Me: We’re going to share the good fortune we have as much as possible. We’ve gathered too much of the detritus of living in our consumer culture. We’re going to be giving a lot of things to charities, including all these excess ornaments.
Loki: Are you going to give away our toys?
Hiyu: Are you going to get rid of my perching places? What about my hiding places?
Me: Don’t worry. You guys will always have a surplus of everything, however that doesn’t mean we can’t share with those who do not have as much.
Kuri: They can have my old jingle balls, but not our catnip.
Loki: Did you give away our tree?”
Me: I told you it’s coming next week. I suggest you ask our readers where they think we should donate all of this stuff.
Kuri: Okay. Hey Readers, what are good places to donate our ornaments and toys and all the other stuff we’re going to give away?
Hiyu: Question asked. Now back to Cat Conspiracy Theory. Ready, set, go!
Me: We would love to hear your suggestions of best places to donate.
The Hill is back meandering again. For those of you who are new, Rainbow Hill Meanders darts around with glee as the hill roams through the diversity of life, mythology, cultures and eclectic odds and ends.
It’s been a long and exhilarating journey these last few months, but that is what brings me to today’s subject.
Writers are told to “write what they know.” I’ll be the first to admit compared to everything I want to know, I’m fairly ignorant.
The other adage is “write from your experience”, and I would add that there are so many things in life to experience, where will I find the time to experience all of it?
With a few caveats, I can agree with both pieces of advice.
It’s not easy to write about the ocean without knowing the taste of salt on your lips. Sure we can imagine the setting, but the details are in the sea breeze, in the force of the wind bringing sand against your skin and the air filled with the crash of waves and the call of birds.
I could perhaps write forever about the beach from so many experiences in so many climates. There are movements caught in the periphery of vision, and the smell of the sea life on each wave rolling in. All beaches smell a little different, sound a little different and all of them can surprise you with something new.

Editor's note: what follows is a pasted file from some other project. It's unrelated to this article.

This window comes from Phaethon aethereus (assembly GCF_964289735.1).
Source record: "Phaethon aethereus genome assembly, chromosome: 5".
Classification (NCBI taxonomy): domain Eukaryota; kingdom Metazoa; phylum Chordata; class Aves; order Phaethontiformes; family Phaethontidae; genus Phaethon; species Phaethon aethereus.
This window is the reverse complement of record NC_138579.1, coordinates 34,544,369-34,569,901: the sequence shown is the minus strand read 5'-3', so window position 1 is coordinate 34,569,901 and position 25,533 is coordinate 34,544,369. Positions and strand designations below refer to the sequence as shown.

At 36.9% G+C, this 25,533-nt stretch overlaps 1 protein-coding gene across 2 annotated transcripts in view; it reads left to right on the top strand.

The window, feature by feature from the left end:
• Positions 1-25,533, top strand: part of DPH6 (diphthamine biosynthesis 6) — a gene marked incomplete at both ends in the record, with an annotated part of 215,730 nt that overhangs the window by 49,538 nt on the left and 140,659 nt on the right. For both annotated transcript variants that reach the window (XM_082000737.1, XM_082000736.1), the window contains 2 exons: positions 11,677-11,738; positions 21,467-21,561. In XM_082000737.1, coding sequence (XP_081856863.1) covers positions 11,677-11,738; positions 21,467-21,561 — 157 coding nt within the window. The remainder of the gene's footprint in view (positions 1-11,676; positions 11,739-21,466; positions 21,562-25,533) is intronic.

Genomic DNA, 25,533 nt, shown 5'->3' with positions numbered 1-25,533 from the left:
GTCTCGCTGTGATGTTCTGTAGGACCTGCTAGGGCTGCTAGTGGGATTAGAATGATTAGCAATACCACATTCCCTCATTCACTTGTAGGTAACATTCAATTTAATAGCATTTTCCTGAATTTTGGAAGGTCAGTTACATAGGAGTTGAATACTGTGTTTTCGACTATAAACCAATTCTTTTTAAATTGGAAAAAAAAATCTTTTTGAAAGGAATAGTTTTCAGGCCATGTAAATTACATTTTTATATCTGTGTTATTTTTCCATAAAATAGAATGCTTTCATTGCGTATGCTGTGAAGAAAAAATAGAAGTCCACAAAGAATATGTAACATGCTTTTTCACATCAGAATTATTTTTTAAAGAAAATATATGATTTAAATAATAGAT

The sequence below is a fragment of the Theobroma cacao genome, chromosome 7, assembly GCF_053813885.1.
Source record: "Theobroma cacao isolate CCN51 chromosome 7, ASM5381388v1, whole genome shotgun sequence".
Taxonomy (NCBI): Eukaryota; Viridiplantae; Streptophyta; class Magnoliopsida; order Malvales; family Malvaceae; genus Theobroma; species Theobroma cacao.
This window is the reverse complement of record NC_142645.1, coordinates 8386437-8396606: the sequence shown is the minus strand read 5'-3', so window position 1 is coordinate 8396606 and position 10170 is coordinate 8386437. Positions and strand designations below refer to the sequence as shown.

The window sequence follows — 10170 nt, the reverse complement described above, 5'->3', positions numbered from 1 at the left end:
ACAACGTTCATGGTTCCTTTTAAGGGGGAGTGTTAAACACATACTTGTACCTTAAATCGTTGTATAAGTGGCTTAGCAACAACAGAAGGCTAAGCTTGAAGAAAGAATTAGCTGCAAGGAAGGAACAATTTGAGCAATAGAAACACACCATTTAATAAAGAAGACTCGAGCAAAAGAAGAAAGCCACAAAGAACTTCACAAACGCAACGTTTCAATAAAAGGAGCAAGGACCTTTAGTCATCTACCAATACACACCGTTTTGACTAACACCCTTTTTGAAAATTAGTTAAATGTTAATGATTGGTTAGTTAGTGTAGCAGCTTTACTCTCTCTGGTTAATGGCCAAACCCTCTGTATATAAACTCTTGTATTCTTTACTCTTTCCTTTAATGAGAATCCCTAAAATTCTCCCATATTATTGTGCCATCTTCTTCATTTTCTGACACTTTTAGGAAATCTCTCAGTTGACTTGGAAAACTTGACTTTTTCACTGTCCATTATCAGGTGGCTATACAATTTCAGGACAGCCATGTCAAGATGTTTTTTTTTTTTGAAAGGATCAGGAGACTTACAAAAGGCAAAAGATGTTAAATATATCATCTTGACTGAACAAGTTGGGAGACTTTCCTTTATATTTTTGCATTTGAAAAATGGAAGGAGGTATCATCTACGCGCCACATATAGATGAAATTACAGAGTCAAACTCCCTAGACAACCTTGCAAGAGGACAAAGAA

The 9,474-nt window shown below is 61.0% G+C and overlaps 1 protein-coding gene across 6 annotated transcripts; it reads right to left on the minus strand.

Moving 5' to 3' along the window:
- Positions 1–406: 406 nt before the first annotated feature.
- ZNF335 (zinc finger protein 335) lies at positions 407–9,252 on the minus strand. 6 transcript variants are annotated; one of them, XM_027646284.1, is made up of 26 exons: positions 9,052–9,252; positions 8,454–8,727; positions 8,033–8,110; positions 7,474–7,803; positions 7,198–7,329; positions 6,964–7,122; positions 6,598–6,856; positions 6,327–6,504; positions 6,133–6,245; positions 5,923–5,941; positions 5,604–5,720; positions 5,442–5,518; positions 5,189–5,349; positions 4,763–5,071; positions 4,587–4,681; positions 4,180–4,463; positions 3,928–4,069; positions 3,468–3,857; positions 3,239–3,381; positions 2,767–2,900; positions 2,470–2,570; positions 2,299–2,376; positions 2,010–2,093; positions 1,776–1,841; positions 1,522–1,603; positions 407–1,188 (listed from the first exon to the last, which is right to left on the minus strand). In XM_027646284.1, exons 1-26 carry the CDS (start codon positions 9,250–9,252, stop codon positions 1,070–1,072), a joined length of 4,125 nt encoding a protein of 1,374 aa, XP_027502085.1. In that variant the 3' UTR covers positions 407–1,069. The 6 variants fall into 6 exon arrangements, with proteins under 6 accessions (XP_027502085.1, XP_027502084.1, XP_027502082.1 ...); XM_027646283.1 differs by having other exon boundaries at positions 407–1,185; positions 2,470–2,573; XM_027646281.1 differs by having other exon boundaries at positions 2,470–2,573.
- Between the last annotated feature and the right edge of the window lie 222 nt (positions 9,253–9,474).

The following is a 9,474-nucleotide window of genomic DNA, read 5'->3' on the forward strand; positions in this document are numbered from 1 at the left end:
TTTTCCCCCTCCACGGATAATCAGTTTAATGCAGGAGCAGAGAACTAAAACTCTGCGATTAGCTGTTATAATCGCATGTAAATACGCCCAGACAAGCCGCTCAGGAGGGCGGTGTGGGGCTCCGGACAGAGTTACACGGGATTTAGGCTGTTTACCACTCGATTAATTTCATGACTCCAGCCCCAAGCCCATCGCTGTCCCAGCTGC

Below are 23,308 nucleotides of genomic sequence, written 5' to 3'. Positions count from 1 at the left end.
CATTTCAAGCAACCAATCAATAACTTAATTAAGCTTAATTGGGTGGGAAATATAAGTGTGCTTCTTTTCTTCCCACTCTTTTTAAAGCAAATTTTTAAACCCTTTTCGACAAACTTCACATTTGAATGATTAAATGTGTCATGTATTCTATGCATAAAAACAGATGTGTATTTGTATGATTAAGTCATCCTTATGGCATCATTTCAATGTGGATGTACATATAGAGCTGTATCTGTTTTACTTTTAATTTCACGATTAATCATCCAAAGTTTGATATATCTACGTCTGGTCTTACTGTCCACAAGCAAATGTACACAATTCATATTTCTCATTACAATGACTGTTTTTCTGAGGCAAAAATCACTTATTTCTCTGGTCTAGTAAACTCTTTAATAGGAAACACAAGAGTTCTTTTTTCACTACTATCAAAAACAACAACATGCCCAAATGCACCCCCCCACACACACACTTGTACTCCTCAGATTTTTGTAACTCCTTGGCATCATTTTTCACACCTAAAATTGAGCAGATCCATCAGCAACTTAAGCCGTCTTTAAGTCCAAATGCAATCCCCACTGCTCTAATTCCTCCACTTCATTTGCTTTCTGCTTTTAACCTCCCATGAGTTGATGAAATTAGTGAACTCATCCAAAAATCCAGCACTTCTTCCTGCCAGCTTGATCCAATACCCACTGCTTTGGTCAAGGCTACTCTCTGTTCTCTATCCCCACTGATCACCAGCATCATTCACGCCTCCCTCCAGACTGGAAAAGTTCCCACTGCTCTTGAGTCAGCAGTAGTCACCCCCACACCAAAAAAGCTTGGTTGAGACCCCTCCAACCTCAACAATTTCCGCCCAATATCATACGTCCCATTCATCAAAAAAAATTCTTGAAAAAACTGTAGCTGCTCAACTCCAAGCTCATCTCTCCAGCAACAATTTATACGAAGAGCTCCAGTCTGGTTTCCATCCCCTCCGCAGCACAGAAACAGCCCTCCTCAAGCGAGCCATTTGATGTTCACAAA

There are so many great experiences to try, bask in, absorb and feel. There are so many things to learn and find and revel in the knowledge of. There is so much life that we can’t ever experience all of it, but we can expand our experiences by embracing each other whom we meet, by bridging the gap and exchanging our experiences, our triumphs, our failures, and our moments of wonder.
Back to writing.
As a writer you read everything in your genre or subject. Mostly as a writer you need to write. Writing is the ultimate goal. So where do all of these writing adages take me?
We all struggle with work/life balance. Writers add on read/learn/experience/explore and then write. Sometimes this is a daunting commandment. Other times it is the richest gift life has given me.
I’ve tried many methods over the years. This meandering blog is one of my favorites. After all, being a writer encompasses the love of sharing with others. We share our stories, our imaginations, our experiences and our dreams.
If I can share through words the tickle of a crab scuttling sideways across your hand and leaving a small trail of abandoned sand behind then I have shared with you. When I read, it is the other writer sharing back. If I can share a lively detail of dodging a tornado with friends then they can share their own lively tales back.
And back to the writer’s paradox. There are all those hours and connections that enrich us beyond measure, but then there is the solitary art of going into the flow, of coalescing all of richness into a story to share with others.
My wish is that all of the writers out there forever enrich us with their words, their art and the dedication of what is mostly a solitary endeavor. My wish is also that they may enjoy the world and people around them in equal balance.
May tomorrow always bring new discoveries.
What do you think the best strategies are for balancing writing and experience? Life and the work it takes to share our passions? I would love to hear your advice.